“Sorry, we don’t have your size in this store.” Sound familiar? This all too common issue of stores not having the right sizes is the problem fashion retailers are trying to solve with their allocations process. On face value it seems like a fairly simple challenge, but dive a bit deeper into the complexity of analysis required and the permutations in play and you can quickly appreciate the scale of the task.
Let’s say a 100 store fashion retailer has 3000 new products per year, each product has on average 5 sizes. That’s 1,5 MILLION different variables that require analysing and forecasting in order to get the correct store stock levels to make sure that no sale is missed and there is little to no inventory left over at the end of the season. Take into account the previous season’s stock holding and that number grows even further. Growing your store footprint? Great! But more stores adds exponential complexity and workload on the team.
Get this part of the value chain wrong and you sell out quickly in stores with high demand for sizes resulting in missed sales and slow selling stock in others which need to be moved between stores at a cost or worse, marked down at the end of the season impacting gross margin.
So where to start?
Data is key
As with everything the quality of the data used when forecasting and analysing inventory performance in order to generate optimal allocations is critical and the first and foremost area to focus is the product categorization hierarchies.
Product hierarchies are often set up without much thought to the allocations specific challenges and can have a wide range of non homogenous products in the same category. All products don’t sell at the same rate in a retail business. Higher priced items, for example, will sell less frequently then price entry items. Having a mix of these products in the same product category creates noise in the sales patterns and results in difficulties when trying to forecast demand at these higher levels in order to prepare an allocation.
Solution: Invest time periodically reviewing the product categorisation and level of homogeneity to work towards better understanding the sales flows and creating more uniform product categories.
Understanding the optimal size curve for a given category is essential in order to optimally allocate and re-order products for that category. This is another reason why creating homogenous product categories is important as without this you won’t be able to analyse and accurately manage an optimal size curve for the product category. This will impact your ability to purchase the optimal size curve at buying stage but also will limit your accuracy when analysing store level category size curves.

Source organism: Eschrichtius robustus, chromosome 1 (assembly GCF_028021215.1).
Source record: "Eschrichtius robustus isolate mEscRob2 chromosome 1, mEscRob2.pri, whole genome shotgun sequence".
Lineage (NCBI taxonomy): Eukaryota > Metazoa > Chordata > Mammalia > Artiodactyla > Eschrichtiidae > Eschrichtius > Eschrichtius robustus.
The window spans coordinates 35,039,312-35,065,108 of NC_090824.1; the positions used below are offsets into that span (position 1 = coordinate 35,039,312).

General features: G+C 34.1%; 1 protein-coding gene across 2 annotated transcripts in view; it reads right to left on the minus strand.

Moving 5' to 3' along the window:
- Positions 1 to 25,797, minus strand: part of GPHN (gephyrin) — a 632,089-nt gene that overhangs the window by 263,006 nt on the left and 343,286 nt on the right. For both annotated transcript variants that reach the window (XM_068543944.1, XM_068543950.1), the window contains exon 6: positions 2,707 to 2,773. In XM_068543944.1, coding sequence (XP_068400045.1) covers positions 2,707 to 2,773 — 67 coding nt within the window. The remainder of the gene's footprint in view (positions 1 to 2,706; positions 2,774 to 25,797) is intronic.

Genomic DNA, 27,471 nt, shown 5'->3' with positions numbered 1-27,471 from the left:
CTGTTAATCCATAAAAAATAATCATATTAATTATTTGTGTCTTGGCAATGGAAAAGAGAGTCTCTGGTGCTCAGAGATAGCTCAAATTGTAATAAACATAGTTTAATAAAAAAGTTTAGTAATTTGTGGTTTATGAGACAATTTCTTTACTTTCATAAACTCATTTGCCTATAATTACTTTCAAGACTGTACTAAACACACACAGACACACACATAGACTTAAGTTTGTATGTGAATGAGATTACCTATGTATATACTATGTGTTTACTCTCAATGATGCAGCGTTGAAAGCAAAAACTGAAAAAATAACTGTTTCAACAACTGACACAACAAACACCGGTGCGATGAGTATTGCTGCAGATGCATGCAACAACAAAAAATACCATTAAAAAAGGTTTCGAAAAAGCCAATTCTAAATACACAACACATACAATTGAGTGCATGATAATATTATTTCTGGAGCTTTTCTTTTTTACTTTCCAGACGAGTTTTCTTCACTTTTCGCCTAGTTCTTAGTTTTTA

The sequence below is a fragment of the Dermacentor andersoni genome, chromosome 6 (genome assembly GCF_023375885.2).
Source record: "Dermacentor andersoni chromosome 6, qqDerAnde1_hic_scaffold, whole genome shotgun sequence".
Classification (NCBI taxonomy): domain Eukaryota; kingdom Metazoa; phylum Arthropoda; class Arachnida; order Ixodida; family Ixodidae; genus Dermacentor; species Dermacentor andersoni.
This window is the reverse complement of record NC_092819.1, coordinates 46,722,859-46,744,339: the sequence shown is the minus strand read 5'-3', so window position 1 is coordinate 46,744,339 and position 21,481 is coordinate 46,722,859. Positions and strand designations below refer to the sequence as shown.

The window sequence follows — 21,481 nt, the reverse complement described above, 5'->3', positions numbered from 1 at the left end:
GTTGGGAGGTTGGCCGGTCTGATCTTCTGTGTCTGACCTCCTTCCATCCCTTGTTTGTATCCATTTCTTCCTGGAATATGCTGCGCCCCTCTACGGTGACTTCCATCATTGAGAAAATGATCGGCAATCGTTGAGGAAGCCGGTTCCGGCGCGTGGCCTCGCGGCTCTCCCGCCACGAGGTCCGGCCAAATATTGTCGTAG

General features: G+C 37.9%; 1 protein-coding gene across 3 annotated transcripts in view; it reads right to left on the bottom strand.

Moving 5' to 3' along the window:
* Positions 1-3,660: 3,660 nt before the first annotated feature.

Ultimately you need to generate an ideal size curve by category by store is vital if you are to begin applying science to your allocation method. This is where the level of complexity typically starts to blow out and where the limitations of spreadsheet based allocations are exceeded.
Solution: Start by analysing your size curves in your homogenous product categories at the company level. Periodically reviewing these based on recent sales history will help with improved ordering and will set you up for beginning to analyse product category size curves by store. If you have 15 or more stores, this will quickly become too time consuming so consider looking at key stores in the business and starting to improve there. The next step is to look to the power of retail systems that can accommodate this level of complexity and volume of data crunching.
Every store will sell your set of products in varying degrees of difference. Each store also sells its sizes differently according to the demographics of the local customer base. Getting the stock levels right at a style/colour/size/store level is the objective of any allocation process and to do this you need to be able to forecast the demand at the lowest level possible.
Due to the limitations of spreadsheets and conventional allocations systems where demand is purely a function of historical sales, something new fashion products don’t have, businesses try to measure demand at a category level by looking at historical sales flows across the year. This method is pervasive in the traditional fashion allocation solutions and while it delivers good results it requires the consistent management of product hierarchies, store level seasonal and assortment planning and size curve planning which in turn requires an extensive team to manage this across each of the different product areas.
Solution: The future of allocations is machine learning and AI technologies. These new approaches unlock previously dreamt levels of computational power allowing retailers to forecast demand for new fashion products with no sales history right down to the lowest level and apply optimisation algorithms that take the numerous business rules and constraints into account to generate the most accurate ideal store allocation possible.